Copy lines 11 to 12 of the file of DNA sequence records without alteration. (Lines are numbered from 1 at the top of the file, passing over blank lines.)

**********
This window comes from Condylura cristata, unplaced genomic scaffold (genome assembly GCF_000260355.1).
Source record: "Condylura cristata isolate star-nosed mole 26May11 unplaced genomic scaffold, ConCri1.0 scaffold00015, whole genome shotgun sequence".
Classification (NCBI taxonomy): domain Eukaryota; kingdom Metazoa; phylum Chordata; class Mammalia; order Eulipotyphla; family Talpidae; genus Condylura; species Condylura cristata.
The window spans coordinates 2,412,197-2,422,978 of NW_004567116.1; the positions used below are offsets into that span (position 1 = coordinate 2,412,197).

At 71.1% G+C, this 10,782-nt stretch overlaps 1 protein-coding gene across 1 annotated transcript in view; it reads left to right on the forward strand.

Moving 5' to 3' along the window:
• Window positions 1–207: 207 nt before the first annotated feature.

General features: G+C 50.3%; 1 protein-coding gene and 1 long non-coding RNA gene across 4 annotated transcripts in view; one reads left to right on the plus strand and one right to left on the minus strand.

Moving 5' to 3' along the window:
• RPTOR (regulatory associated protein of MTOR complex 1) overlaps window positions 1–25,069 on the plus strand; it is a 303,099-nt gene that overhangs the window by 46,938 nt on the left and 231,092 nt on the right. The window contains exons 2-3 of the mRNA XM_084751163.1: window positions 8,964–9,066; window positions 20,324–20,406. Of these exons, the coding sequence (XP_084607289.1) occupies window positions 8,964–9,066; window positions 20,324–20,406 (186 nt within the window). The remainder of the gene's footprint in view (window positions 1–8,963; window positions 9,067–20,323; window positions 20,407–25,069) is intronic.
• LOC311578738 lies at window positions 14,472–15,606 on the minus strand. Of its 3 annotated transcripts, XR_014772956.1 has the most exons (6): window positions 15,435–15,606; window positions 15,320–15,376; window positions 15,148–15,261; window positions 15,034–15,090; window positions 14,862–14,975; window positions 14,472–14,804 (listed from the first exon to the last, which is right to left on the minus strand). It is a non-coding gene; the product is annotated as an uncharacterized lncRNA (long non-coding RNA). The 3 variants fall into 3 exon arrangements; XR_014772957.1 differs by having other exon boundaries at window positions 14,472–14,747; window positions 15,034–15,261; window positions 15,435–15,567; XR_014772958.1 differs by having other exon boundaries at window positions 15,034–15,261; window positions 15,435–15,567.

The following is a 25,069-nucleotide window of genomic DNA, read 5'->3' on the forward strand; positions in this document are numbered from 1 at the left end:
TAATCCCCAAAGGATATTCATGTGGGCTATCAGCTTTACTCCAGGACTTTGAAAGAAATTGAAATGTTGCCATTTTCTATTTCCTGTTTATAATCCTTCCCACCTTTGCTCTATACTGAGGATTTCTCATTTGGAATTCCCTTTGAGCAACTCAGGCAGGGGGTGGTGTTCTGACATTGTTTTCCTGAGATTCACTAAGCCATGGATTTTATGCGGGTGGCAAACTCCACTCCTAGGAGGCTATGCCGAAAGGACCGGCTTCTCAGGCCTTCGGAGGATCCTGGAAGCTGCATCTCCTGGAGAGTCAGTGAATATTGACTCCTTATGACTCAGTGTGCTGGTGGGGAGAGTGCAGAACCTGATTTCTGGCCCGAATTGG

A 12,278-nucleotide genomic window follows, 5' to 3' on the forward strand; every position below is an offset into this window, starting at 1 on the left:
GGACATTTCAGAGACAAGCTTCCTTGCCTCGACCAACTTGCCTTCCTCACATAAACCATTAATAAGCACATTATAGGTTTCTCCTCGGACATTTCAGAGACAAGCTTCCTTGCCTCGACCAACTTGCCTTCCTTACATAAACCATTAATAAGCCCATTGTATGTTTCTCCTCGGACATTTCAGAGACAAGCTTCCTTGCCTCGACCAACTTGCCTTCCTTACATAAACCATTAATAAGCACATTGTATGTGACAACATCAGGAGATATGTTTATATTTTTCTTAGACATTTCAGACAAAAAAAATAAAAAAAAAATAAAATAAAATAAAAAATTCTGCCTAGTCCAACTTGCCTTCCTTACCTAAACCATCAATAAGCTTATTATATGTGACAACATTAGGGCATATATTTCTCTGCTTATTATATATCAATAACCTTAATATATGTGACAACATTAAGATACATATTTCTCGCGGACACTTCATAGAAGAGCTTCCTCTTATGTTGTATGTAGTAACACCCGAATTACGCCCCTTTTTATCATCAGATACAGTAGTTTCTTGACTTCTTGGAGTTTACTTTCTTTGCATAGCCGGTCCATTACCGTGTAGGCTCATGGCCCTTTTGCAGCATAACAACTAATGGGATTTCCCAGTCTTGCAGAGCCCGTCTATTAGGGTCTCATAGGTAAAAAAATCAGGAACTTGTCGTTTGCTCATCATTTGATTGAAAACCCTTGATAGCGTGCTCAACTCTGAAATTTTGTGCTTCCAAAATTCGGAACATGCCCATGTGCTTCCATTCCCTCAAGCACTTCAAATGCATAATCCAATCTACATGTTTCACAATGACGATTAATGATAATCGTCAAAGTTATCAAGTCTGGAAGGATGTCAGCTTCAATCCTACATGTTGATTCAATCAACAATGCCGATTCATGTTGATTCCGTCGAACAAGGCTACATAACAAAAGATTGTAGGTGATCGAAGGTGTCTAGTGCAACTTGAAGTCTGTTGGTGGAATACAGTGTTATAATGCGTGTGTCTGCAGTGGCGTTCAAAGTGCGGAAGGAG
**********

• LOC311578738 lies at window positions 14,472–15,606 on the minus strand. Of its 3 annotated transcripts, XR_014772956.1 has the most exons (6): window positions 15,435–15,606; window positions 15,320–15,376; window positions 15,148–15,261; window positions 15,034–15,090; window positions 14,862–14,975; window positions 14,472–14,804 (listed from the first exon to the last, which is right to left on the minus strand). It is a non-coding gene; the product is annotated as an uncharacterized lncRNA (long non-coding RNA). The 3 variants fall into 3 exon arrangements; XR_014772957.1 differs by having other exon boundaries at window positions 14,472–14,747; window positions 15,034–15,261; window positions 15,435–15,567; XR_014772958.1 differs by having other exon boundaries at window positions 15,034–15,261; window positions 15,435–15,567.

The following is a 25,069-nucleotide window of genomic DNA, read 5'->3' on the forward strand; positions in this document are numbered from 1 at the left end: